Sunday, August 4, 2013

"So... how does one Twitter?" 5 simple steps to get Tweetin'

So you've heard people talking about Twitter, and how it's a great tool for teachers, and how every teacher should definitely be on Twitter. The question, though, it how to get started. What does it take to start tweeting? Here are 5 simple steps you can take to get you on your way:
  1. Sign up for a Twitter account. Pick a name that's relatively short1, write a sentence or two about who you are, and upload a picture. Sign in with your phone, iPad, computer, and whatever else so you can stay connected across multiple devices.
  2. Start following someone... anyone. Follow @CNN. Follow @Google. Follow @teachSDA. Better yet, take a look at this great Twitter Starter Kit and follow each of the fabulous teachers. Not enough? Educator extraordinaire Justin Tarte made a great video with even more suggestions:
  3. Interact with those who have something to say. People like to know that they're appreciated, so if/when you see a Tweet that hits you right, send a reply2 to the writer and tell them. If you've got a question or point about something they said, send them that, too. If someone asks you a question, respond, or if someone "retweets"3 something you said, let them know that you appreciated it.  It's called social media for a reason, right?
  4. Hone your following list. If you unfriend a high school or college friend on Facebook, that's somewhat of an act of war. On Twitter, though, people follow and unfollow others daily. If someone's tweets no longer mean anything to you, stop wasting your time with them; let them go. On the other hand, if you love what you're seeing from someone in particular, spy on who they are following and start adding them, as well. Remember—if your Twitter timeline isn't giving you good tweets, that's on you, not Twitter.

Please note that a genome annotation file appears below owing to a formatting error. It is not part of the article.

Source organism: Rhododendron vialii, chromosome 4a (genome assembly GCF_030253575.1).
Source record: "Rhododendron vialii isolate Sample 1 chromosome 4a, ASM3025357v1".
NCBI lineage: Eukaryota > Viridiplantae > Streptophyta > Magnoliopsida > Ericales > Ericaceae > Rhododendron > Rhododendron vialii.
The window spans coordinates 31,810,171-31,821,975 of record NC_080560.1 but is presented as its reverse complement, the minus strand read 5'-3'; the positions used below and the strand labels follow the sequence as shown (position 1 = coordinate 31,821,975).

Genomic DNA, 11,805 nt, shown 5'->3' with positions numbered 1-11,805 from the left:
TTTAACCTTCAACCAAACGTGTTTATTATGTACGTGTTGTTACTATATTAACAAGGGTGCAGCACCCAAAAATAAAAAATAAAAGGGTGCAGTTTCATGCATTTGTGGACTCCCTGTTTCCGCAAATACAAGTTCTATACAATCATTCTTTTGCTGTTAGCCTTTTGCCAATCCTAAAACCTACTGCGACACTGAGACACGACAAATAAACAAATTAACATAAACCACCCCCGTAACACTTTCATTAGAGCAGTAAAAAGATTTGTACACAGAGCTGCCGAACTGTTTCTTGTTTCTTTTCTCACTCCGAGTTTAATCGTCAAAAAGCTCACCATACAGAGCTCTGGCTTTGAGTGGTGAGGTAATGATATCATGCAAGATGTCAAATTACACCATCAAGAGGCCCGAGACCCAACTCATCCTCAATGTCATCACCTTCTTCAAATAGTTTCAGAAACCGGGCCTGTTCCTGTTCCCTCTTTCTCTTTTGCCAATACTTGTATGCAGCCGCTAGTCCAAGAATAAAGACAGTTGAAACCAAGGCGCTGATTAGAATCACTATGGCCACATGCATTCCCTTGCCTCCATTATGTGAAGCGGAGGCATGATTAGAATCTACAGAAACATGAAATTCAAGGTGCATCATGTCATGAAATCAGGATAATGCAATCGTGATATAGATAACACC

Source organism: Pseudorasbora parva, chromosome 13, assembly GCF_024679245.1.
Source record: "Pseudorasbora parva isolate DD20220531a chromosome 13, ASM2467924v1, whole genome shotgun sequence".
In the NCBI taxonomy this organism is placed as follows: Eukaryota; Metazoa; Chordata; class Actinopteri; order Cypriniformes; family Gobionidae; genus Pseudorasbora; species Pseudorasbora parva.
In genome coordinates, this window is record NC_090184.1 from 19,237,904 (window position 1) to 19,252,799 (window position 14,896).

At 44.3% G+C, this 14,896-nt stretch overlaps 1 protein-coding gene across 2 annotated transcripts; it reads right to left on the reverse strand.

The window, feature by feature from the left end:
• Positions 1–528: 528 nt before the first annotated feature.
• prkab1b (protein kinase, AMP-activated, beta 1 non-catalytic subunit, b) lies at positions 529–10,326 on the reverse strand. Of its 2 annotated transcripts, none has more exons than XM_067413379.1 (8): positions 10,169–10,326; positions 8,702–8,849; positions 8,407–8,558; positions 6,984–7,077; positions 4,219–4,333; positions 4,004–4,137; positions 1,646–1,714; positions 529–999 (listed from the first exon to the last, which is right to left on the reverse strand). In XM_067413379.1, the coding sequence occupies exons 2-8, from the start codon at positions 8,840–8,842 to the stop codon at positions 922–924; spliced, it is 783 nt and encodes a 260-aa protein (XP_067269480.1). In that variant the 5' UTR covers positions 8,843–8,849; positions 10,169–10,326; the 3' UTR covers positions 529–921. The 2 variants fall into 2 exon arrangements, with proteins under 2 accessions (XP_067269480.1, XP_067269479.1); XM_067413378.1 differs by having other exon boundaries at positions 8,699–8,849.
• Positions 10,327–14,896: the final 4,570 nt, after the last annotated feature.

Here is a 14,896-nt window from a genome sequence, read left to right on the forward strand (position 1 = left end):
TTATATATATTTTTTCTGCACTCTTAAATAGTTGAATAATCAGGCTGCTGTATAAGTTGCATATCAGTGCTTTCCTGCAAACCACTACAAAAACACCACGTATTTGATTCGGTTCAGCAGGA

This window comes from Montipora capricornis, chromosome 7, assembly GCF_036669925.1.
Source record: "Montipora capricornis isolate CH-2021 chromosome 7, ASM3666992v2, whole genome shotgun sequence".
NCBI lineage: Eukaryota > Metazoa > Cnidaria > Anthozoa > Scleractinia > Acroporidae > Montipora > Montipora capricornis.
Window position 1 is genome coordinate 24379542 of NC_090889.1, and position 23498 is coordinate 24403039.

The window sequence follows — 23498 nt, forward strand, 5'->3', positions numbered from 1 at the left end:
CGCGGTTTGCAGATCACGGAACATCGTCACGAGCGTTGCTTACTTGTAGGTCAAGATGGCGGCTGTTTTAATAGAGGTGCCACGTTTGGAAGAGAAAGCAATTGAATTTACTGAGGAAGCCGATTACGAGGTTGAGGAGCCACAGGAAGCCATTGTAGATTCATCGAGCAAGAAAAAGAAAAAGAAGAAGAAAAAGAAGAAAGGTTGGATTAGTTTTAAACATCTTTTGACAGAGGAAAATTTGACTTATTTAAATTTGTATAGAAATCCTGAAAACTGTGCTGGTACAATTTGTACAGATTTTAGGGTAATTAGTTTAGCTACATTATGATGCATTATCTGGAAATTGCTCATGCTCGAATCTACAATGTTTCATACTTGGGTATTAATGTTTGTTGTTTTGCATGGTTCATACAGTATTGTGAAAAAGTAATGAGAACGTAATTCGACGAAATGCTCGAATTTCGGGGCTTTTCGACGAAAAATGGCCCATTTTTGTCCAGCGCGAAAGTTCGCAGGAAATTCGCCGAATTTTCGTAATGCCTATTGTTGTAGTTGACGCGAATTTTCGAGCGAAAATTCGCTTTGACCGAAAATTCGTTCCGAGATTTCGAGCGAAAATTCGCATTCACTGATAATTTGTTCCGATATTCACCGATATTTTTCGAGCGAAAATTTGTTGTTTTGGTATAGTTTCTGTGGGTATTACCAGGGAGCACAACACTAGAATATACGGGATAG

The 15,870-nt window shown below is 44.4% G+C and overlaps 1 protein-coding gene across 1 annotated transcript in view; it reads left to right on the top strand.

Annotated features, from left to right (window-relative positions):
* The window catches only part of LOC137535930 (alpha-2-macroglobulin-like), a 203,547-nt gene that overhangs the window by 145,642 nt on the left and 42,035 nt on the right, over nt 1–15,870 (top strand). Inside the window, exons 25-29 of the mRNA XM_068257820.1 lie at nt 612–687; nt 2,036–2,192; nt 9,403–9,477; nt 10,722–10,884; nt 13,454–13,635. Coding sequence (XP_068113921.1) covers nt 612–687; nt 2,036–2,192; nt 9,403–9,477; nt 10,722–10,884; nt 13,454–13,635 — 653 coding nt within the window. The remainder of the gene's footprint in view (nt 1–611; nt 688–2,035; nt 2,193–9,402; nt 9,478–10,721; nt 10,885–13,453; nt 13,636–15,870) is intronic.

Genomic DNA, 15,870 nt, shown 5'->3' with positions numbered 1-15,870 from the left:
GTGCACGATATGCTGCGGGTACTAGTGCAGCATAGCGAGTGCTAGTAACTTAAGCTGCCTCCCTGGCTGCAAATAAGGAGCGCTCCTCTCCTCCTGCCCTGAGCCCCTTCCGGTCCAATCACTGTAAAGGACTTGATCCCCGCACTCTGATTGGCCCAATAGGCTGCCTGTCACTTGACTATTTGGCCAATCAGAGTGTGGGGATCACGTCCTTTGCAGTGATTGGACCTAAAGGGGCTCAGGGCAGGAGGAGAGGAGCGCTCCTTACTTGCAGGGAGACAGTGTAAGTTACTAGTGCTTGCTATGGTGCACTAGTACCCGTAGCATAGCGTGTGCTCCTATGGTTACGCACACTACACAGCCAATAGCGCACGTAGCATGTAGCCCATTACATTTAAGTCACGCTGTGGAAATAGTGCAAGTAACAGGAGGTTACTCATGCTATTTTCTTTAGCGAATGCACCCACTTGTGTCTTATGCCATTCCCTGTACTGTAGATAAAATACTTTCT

5. Tweet yourself. Don't be scared of being labeled as narcissistic. Share your victories, challenges, ideas, lesson plans, resources, and life! You might lose a follower now and then, but you'll gain many more, and probably learn a lot along the way.
  6. ***BONUS STEP*** Participate in a Twitter chat. There is a Twitter chat for every subject, every state, every teaching technique, and more. Chats like #edchat, #CAedchat, and #teachSDA (self-promotion!) are great ways to talk, realtime, with other educators about a weekly topic. While they are a little overwhelming at first, they are easily the most rewarding and valuable way to make connections with others on Twitter. For an excellent rundown of what a Twitter chat looks like, take a look at my friend @davidtedu's stellar post "Twitter Chats: How to Survive and Thrive in a Twitter Chat... Hockey Style Eh?"
There is definitely a learning curve to "getting" Twitter, but as you begin to participate more and more, you come to recognize its immense value. Take some time to get to know this valuable tool, and once you fall in love with it, share it with other teachers! Truly, Twitter only gets better as more and more teachers join in and exchange their ideas.


Notes:
  1. Remember that every tweet is limited to 140 characters (spaces and punctuation included), so don't make your entire name a username. Try an abbreviation and a number. With Twitter, you have to learn to be economical with what you write. Using "&" instead of "and", "ne1" instead of "anyone", "Ts" instead of "teachers", and "Ss" instead of "students" will help you say everything you need to in a smaller package.
  2. If a tweet begins with a person's name, like this:
    it's a reply, which means it will only be seen on the timelines of yourself and the person referenced. It is not 100% private, though—if you need to tell someone securely, use Twitter's direct message feature.
  3. A retweet (denoted by this icon: ) means that the person is taking what you said and adding it to their timeline (with you still cited as the original writer). It's one way that someone on Twitter shows all their followers that they liked something you said.